The Rice football offense hasn’t lived up to expectations yet in 2019, but Mike Bloomgren and his staff still believe they’re close to a breakthrough.
Mike Bloomgren isn’t one to shy away from conflict. An offensive line guru at heart, the second-year head coach has gone all in on the concept of Intellectual Brutality. At its core, the mantra relies on being tougher than the opponent in every respect, mentally and physically.
On defense, Rice is going to be relentless. They’re going to hit and hit some more. Coaches at schools the team played last season credited the Owls’ with that much, calling the Owls one of the most physical opponents they faced all season. Year 1 contained more growing pains than many on South Main would have hoped for, but the defensive effort was there even if the pieces weren’t fully in place.
This year the pieces on defense are there, and Rice has stormed out of the gates with zeal on that side of the ball. The Owls held C-USA’s top-scoring offense, Louisana Tech, to 17 points in regulation, but lost the game in overtime.
While the defense has been superb, the offense has drawn criticism. Committed to pounding the rock in the truest sense of the word, there is no trickeration or scheming. The Owls don’t beat around the bush. They come after their opponents with calculated aggression. But those calculations haven’t fully synced up just yet.
Close, but not close enough
If operated to perfection, the Rice offense works. Senior offensive lineman Brian Chaffin, who played with Bloomgren while the two were at Stanford, said the proof was evident in the Owls’ first two series. “I think the first quarter of the game we really shows what we can be,” he said, “We can go in big personnel… We can move the ball with the pass and we can get into goal line and get grimy, put everyone in the box and put them in a telephone booth and score touchdowns.”
For Chaffin, it’s not pie-in-the-sky optimism. He’s seen it happen in real life. At it’s best, Stanford averaged 37.8 points per game during the 2015 season with Bloomgren calling the shots. The jersey colors are different, but the scheme is more or less the same.
On their first two drives last Saturday the Owls racked up a combined 111 yards and two touchdowns, averaging 6.9 yards per play. Things were looking as good as they have on that side of the ball this season.
When it’s wasn’t working, though, you saw a team that was held to three points in their final 10 drives in regulation.
In the team’s first meeting since that loss, Bloomgren iterated the plays where the Owls fell short. “I showed them 16 clips,” he said, “If any one of them goes the other way, we win the ballgame.”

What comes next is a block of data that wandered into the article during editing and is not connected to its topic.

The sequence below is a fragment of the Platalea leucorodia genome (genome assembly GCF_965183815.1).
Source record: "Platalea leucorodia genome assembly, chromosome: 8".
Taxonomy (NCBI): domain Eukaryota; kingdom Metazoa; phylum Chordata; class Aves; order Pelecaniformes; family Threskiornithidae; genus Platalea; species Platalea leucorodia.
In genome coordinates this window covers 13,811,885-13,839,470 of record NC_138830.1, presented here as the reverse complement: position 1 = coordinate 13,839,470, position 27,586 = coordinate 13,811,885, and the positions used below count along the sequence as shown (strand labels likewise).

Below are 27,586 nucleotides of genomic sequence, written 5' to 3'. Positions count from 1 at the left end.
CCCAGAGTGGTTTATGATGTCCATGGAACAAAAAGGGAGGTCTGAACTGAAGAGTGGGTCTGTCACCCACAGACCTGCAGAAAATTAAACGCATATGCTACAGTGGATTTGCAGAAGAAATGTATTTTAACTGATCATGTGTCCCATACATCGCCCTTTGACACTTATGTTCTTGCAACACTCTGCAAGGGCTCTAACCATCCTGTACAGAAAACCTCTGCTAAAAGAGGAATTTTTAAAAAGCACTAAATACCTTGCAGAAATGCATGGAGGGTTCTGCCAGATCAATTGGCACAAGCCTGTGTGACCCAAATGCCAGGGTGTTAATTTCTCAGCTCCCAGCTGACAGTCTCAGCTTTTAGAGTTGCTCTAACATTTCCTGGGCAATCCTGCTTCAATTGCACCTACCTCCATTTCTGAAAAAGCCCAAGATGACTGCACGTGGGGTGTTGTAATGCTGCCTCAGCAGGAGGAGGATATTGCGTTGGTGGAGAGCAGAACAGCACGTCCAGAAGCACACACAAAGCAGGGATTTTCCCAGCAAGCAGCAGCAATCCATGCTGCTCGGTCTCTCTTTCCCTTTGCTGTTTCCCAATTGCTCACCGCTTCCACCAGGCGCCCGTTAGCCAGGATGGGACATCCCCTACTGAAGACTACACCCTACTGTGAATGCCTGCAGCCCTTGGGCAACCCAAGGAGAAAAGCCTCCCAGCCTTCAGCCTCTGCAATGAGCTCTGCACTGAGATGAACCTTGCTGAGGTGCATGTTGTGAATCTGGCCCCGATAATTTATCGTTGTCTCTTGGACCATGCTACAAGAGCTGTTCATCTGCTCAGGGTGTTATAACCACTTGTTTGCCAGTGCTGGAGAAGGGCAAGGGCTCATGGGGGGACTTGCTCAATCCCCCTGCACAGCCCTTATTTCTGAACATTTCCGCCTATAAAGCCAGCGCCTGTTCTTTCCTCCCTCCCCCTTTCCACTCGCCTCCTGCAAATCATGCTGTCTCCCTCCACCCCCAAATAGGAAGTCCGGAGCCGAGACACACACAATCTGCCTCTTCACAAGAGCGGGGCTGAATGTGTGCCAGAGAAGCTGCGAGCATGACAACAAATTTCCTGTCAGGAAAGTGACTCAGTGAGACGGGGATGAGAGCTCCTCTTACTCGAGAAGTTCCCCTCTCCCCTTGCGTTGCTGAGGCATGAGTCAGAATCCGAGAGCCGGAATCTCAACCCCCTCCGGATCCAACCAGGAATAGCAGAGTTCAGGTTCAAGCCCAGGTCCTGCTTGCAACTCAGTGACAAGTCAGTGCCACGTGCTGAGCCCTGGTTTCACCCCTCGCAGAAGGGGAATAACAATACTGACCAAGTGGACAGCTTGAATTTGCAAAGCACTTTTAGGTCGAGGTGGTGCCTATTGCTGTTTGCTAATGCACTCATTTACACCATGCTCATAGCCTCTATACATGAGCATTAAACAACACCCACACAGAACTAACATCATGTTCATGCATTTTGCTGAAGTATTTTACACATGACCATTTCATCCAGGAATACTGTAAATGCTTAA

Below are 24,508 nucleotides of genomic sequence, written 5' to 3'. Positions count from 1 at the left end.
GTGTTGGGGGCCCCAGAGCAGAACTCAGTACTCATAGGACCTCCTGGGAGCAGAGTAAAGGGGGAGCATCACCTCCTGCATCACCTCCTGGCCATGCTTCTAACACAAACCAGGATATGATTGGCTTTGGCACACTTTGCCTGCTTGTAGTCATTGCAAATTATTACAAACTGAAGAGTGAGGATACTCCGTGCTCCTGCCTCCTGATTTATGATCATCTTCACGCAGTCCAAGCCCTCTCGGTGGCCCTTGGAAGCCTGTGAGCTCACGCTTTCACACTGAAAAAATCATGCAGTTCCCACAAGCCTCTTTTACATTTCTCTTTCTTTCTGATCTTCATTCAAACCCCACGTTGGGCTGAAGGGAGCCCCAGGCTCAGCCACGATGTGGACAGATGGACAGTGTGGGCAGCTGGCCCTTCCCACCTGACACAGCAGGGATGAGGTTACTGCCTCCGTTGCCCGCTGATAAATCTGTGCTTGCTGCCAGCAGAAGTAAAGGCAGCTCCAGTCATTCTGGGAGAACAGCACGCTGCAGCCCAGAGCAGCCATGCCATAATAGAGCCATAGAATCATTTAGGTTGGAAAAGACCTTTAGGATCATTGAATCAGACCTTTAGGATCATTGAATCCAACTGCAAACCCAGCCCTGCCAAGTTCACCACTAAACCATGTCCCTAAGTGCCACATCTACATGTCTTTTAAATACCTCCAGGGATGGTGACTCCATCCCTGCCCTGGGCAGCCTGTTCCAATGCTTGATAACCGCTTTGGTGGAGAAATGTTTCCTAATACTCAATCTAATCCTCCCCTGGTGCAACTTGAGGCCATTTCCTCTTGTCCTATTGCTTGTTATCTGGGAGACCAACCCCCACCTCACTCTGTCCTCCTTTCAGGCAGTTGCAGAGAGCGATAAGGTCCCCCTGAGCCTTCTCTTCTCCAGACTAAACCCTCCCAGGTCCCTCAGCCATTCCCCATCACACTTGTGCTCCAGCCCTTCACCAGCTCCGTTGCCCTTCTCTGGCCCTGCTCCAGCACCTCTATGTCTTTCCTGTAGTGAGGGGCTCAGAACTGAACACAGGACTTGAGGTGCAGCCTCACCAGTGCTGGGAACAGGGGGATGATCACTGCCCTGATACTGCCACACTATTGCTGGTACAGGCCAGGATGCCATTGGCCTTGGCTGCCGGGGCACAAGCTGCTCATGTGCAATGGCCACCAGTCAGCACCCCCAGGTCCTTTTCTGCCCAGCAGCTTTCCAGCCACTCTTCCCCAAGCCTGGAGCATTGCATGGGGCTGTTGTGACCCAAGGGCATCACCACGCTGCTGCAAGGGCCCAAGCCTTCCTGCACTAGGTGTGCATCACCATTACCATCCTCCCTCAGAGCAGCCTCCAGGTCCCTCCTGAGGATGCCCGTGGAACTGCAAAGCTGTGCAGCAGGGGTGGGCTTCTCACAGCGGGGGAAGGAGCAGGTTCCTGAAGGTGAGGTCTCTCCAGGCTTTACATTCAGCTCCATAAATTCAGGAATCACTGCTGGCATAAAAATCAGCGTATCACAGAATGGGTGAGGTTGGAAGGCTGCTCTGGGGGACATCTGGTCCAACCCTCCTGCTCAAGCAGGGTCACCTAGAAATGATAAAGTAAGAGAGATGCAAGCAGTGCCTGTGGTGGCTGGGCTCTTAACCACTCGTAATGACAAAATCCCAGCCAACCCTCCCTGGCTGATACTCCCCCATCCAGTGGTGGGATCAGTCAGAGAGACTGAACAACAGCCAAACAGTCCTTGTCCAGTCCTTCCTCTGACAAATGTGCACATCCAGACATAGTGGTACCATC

Missed blocks. Poor coverage. Dropped passes. Wrong decisions. The list of woulda-coulda-shoulda is long after such a heartbreaking defeat. The scoring woes, understandably, stick out. As Bloomgren saw it, “We knew it was a very winnable game. We knew we put ourselves in position to [win] and we know we shot ourselves in the foot.”
It starts up front
Precision is the bedrock of this offense. Offensive line coach Joe Ashfield, another Rice football leader who was with Bloomgren in Palo Alto, can point to the specific moments where his unit had breakdowns.
Ashfield called the Louisiana Tech game “as physical a game that we’ve had since I’ve been here.” He was proud of how his guys handled the pass rush and commended the entire unit on their ferocious blocking in the running game. But he did note there were a few plays where four of the five linemen did the right thing while the fifth man didn’t. Those were the plays, he said, were “really frustrating.”
The offense is complicated, featuring a playbook significantly thicker than most of the teams Rice will face on a given Saturday. The responsibilities put on starting quarterback Wiley Green and each offensive player are large. The opportunities for pitfalls will always be there, making the margin for error slim. For a team that prides itself on being disciplined, that’s one frontier they haven’t mastered.
What happens next?
It seems Rice football has two choices. They can push for perfection — eliminating the errors while remaining committed to their scheme. Or they can pivot to something new.
Reflecting on his unit’s respectable, but not quite perfect outing, Ashfield remained confident. “That last step, the smallest step to take, is the hardest step,” he said, “I just don’t know how long it’s going to take to overcome it. So you just keep working.”
At this point, the Owls feel they’ve come too far to do anything else. There’s no magic bullet, but early returns indicate the team might be closer than their winless record currently indicates.
“You can’t get any closer than that,” Bloomgren mused following the most recent loss. Acknowledging his team needs to learn how to win. “We’ve got to find a way and I really believe that when we break through, it will be habit forming.”
There’s no better time than the present. Rice takes on defending Conference USA champion UAB this coming weekend. The Blazers blanked the Owls 42-0 last year and haven’t lost a home game since their program was reinstated in 2017. A win, regardless the circumstances, would be loud.